Considering how important it is, you’d think that 1,25(OH)2D3 would have a nickname, but it doesn’t, unless you count "1,25(OH)2D" or “1,25-dihydroxyvitamin D” as nicknames. So what happened to the 3? Any vitamin D term using just-plain-D is understood to mean that the compound in question could be either D3 or D2, or a combination of the two. That’s because both can be converted to a 1,25(OH)2D compound, and those two compounds have equivalent biological activities. As a supplement, however, vitamin D3 is preferable to vitamin D2 because it’s considered to be safer when taken in large amounts.
But where does vitamin D2 come from, anyway? It’s made in small quantities in some plants, but most is produced synthetically from its plant precursor, ergosterol, yielding ergocalciferol (vitamin D2). By contrast, our food sources of vitamin D3 are animal in origin, mainly fatty fish and fish liver oils. (We also get vitamin D from fortified milk and cereals.)
Both vitamin D3 and vitamin D2 are steroid derivatives called secosterols, and 1,25(OH)2D from either source is also a secosterol. Because its biochemical properties are steroidal, however, 1,25(OH)2D is called a steroid—a steroid hormone, in fact. Hormones are secreted by endocrine glands, whence they circulate throughout the body to perform their functions in various organs and tissues. Because 1,25(OH)2D is produced mainly in the kidneys, they can be considered to be endocrine glands in this case.
To summarize, vitamin D is an almost vitamin some of the time and not a vitamin the rest of the time. It’s an almost steroid and an almost hormone that has no biological activity, but it turns into an almost steroid that’s a real hormone with real biological activity. (You can’t make up stuff like this—it’s too weird.)
Vitamin D Is Involved in Brain Function
About one-quarter to one-half of all adults over age 60 are thought to be vitamin D-deficient, but little is known about whether they’re more likely to suffer from depression than those with healthy vitamin D levels. Vitamin D deficiency has, however, been implicated in various psychiatric and neurologic disorders, including SAD and depression. There is some evidence that supplemental vitamin D enhances wintertime mood in healthy subjects and that it can produce better results than those of bright-light therapy in treating SAD patients.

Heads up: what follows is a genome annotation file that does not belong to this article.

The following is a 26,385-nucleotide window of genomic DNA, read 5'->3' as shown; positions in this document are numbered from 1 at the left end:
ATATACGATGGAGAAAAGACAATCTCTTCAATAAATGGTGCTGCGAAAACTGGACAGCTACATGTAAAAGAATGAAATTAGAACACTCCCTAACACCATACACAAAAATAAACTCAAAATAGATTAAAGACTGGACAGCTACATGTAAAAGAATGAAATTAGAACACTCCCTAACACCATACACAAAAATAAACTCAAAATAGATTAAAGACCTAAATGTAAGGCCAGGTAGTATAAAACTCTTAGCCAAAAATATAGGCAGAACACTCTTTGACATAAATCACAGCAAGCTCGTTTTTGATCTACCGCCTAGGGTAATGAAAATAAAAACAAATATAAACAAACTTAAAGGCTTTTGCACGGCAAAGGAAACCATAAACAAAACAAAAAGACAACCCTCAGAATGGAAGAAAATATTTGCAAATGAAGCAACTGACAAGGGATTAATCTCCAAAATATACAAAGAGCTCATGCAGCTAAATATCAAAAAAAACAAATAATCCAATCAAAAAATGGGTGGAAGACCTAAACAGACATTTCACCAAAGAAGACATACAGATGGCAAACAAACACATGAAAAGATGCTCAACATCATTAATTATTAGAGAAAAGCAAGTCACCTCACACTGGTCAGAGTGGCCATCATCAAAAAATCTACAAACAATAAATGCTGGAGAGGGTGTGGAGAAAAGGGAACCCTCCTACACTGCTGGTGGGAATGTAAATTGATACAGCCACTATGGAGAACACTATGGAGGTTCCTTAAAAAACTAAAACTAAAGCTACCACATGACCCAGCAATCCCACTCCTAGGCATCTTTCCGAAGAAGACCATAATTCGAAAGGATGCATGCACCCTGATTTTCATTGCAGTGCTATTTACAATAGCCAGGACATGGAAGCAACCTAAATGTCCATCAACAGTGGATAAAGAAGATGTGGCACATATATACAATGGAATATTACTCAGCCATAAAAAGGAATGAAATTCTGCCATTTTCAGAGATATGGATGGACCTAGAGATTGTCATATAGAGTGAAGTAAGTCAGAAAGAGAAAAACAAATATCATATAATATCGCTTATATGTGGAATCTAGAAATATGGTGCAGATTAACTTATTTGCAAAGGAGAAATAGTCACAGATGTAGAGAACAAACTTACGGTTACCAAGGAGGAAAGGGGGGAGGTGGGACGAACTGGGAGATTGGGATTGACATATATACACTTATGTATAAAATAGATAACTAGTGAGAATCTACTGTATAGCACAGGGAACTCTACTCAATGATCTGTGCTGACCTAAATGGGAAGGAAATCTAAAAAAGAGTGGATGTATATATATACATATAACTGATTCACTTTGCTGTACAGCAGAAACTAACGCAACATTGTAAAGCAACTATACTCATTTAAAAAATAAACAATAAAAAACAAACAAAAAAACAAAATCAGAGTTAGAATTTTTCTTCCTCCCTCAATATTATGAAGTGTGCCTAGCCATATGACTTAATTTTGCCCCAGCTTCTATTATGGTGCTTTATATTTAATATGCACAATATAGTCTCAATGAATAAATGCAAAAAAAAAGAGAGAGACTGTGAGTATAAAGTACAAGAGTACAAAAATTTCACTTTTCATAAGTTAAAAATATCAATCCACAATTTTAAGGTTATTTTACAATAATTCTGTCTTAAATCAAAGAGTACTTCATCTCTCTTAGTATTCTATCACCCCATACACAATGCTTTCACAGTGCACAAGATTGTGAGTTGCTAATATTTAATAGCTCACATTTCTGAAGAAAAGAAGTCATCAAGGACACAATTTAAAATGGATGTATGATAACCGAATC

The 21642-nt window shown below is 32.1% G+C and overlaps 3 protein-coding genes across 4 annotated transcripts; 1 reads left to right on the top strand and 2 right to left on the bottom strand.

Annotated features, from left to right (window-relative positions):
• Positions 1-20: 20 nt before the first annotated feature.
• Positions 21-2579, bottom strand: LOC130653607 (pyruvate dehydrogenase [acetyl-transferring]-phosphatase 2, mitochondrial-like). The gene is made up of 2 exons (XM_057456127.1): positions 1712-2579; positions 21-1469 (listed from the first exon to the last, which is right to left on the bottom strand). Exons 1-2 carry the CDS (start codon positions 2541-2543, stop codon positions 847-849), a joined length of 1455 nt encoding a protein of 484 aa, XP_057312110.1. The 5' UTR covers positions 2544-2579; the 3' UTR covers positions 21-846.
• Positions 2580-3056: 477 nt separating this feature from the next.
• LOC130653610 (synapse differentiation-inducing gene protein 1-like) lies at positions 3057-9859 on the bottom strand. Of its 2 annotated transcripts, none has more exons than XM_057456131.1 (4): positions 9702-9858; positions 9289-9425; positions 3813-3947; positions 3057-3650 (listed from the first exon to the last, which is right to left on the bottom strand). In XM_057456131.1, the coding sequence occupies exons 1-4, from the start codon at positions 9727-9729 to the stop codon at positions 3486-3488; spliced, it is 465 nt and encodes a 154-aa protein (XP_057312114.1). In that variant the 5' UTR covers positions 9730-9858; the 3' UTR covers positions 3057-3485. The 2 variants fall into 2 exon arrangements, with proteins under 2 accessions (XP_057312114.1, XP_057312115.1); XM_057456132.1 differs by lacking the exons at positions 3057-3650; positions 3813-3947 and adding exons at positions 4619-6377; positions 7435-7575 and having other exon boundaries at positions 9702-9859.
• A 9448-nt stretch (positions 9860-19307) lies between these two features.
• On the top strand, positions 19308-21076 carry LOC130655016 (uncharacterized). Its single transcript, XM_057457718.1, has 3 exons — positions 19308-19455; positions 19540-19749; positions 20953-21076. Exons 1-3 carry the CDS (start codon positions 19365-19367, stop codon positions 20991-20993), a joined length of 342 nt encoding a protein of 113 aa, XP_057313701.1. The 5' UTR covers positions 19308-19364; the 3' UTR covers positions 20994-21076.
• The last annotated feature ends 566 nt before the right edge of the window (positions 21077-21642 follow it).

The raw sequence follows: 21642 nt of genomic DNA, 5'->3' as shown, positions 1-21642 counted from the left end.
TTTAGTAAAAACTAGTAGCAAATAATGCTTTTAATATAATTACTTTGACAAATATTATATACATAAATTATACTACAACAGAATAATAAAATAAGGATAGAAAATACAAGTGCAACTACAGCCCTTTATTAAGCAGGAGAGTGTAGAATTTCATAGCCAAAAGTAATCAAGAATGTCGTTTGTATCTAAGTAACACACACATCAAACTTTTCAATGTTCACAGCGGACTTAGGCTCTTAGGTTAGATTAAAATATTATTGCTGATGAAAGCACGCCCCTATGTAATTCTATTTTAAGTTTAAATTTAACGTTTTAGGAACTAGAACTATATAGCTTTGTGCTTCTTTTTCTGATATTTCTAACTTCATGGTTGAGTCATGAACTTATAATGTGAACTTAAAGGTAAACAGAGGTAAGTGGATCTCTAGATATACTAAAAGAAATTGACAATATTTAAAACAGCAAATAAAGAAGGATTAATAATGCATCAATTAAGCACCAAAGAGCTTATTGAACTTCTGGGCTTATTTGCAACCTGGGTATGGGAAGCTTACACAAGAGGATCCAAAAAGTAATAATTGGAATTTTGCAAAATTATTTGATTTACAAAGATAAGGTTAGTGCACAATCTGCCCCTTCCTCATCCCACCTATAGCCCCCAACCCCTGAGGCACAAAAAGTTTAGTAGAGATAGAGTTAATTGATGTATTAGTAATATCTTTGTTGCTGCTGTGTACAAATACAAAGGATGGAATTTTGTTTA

A growing body of literature suggests that vitamin D is involved in brain development and function, and a deficiency of the vitamin might be related to age-related neurodegenerative diseases. The elderly make only about 25% as much vitamin D in their skin as do 20-year-olds, and elderly women with Alzheimer’s disease have a higher incidence (74%) of vitamin D deficiency than the elderly population as a whole (they also have reduced bone mass, which could be related to vitamin D deficiency).
Vitamin D Deficiency Is Associated with Low Mood and Poor Cognition
Because vitamin D deficiency is a significant problem in the elderly and is easily treatable, researchers at the Washington University School of Medicine in St. Louis decided to assess vitamin D status in a group of community-dwelling older adults and to examine how it’s related to mood and cognition. They recruited 80 participants, of whom 40 had mild Alzheimer’s disease (AD) and 40 had normal cognitive function. They assessed mood and cognitive function by means of standard neuropsychiatric tests as well as clinical diagnosis, and they used a physical performance test to assess the patients’ overall functional status.
The researchers found that 58% of the participants had clinical vitamin D deficiency and that this was significantly associated with low mood and poor performance on two of the four tests of cognitive function. One of these tests was a sensitive screening tool for dementia, and the other was a strong predictor of progression to overt AD in those in whom the diagnosis is uncertain. There was no relation between vitamin D level and physical performance.